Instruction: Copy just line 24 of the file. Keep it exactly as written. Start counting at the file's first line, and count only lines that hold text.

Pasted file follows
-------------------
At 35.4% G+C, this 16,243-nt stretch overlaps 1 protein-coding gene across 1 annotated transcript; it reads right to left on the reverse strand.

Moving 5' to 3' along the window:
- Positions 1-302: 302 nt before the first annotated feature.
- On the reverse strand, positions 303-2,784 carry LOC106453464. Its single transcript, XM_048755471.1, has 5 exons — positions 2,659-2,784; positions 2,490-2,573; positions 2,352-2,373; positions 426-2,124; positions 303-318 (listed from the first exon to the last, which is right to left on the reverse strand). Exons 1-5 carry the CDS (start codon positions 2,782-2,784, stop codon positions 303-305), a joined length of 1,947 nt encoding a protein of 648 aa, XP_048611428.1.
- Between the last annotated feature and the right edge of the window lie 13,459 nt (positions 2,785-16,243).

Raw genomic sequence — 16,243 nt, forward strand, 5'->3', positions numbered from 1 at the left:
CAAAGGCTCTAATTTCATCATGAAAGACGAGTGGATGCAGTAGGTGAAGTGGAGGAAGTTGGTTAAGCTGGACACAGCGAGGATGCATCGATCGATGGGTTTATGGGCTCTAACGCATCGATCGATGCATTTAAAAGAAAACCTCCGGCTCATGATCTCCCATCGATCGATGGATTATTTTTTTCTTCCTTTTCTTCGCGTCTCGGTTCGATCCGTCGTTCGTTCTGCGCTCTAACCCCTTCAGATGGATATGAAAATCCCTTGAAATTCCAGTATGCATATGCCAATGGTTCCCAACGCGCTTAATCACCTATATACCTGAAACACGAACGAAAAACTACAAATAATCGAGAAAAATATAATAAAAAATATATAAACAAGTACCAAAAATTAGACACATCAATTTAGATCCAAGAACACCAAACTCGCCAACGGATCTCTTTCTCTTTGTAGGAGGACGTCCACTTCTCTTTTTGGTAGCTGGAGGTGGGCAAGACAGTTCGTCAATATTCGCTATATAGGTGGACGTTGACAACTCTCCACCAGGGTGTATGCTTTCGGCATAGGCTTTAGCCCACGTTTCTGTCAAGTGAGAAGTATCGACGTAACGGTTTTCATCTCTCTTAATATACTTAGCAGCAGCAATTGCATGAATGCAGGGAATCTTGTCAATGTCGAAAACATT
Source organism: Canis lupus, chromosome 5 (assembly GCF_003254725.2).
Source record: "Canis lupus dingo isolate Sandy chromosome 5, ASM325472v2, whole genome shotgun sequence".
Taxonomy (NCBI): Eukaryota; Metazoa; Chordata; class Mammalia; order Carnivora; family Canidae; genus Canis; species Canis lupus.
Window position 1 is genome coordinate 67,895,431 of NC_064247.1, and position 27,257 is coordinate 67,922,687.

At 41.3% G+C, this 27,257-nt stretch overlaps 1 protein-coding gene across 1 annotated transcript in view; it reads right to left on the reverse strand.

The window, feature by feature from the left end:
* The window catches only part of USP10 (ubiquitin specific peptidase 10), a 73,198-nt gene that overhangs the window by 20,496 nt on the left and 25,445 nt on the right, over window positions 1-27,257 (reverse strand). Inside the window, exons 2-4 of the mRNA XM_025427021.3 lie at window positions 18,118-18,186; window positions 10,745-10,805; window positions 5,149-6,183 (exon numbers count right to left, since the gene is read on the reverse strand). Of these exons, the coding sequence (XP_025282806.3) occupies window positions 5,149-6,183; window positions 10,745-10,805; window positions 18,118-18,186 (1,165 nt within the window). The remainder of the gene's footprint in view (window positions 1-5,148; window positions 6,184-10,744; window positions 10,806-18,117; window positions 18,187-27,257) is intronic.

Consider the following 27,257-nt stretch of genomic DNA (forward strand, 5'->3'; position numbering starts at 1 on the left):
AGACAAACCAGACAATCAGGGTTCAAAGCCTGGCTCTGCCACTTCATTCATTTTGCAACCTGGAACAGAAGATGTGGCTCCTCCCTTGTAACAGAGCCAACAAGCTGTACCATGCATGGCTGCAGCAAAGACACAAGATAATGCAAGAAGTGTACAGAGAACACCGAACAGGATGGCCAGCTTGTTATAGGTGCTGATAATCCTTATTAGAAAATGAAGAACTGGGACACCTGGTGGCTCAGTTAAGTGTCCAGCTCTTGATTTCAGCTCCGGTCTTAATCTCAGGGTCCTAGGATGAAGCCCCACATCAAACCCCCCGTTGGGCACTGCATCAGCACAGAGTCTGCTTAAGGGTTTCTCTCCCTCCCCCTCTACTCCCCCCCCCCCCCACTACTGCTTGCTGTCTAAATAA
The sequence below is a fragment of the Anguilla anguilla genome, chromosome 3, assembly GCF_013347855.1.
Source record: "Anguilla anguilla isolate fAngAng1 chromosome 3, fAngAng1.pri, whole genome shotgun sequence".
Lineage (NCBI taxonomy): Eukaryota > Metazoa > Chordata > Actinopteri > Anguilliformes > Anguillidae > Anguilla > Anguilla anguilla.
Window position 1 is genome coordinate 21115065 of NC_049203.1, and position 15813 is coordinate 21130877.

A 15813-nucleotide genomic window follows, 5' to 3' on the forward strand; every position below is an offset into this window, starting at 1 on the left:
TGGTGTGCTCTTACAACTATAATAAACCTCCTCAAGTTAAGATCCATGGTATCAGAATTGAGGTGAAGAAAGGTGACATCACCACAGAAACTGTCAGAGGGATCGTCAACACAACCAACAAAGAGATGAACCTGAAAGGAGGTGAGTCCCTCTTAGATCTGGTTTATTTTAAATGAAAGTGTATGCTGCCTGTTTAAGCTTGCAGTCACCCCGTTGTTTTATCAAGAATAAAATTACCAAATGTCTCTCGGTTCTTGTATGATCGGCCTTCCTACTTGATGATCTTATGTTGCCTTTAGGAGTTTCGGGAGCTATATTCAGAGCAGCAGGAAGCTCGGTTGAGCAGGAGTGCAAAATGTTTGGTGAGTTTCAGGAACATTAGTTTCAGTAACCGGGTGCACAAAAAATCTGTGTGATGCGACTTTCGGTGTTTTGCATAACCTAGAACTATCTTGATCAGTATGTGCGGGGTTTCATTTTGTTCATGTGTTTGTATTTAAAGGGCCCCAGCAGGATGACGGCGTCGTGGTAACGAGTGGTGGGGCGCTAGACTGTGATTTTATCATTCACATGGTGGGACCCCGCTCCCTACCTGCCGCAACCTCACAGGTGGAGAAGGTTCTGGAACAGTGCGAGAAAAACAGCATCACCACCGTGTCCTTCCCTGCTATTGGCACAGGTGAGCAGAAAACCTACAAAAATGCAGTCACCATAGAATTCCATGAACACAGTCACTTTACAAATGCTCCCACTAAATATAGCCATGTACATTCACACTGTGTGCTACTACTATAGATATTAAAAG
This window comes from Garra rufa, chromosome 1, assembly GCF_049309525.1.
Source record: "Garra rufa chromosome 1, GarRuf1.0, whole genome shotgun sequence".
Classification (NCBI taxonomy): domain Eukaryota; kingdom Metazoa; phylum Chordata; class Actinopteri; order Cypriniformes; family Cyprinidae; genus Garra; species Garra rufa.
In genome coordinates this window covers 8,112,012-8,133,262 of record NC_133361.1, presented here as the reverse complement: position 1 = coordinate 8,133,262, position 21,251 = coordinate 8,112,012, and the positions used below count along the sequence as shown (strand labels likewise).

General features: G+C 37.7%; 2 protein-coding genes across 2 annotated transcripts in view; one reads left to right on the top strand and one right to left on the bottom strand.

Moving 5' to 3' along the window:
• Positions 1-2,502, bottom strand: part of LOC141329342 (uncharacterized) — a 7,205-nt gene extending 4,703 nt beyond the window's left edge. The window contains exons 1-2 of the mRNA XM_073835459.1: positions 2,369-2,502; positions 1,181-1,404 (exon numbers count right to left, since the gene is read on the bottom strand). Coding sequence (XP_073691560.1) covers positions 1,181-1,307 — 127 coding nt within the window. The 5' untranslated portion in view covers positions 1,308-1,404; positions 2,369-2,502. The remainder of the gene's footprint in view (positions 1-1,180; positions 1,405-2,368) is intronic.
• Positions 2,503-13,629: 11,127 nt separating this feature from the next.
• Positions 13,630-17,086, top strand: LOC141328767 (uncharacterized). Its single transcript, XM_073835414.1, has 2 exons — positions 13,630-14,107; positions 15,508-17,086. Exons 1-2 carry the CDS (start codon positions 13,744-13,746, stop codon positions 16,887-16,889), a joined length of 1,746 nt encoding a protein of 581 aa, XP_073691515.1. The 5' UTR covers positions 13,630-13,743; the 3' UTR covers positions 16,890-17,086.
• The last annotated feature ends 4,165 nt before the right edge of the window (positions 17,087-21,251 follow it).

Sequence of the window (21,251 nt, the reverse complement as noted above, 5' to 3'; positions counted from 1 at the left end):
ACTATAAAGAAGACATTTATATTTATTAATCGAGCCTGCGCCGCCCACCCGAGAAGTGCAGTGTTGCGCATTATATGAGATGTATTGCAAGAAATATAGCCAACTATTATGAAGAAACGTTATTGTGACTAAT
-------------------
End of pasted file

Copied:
Source record: "Garra rufa chromosome 1, GarRuf1.0, whole genome shotgun sequence".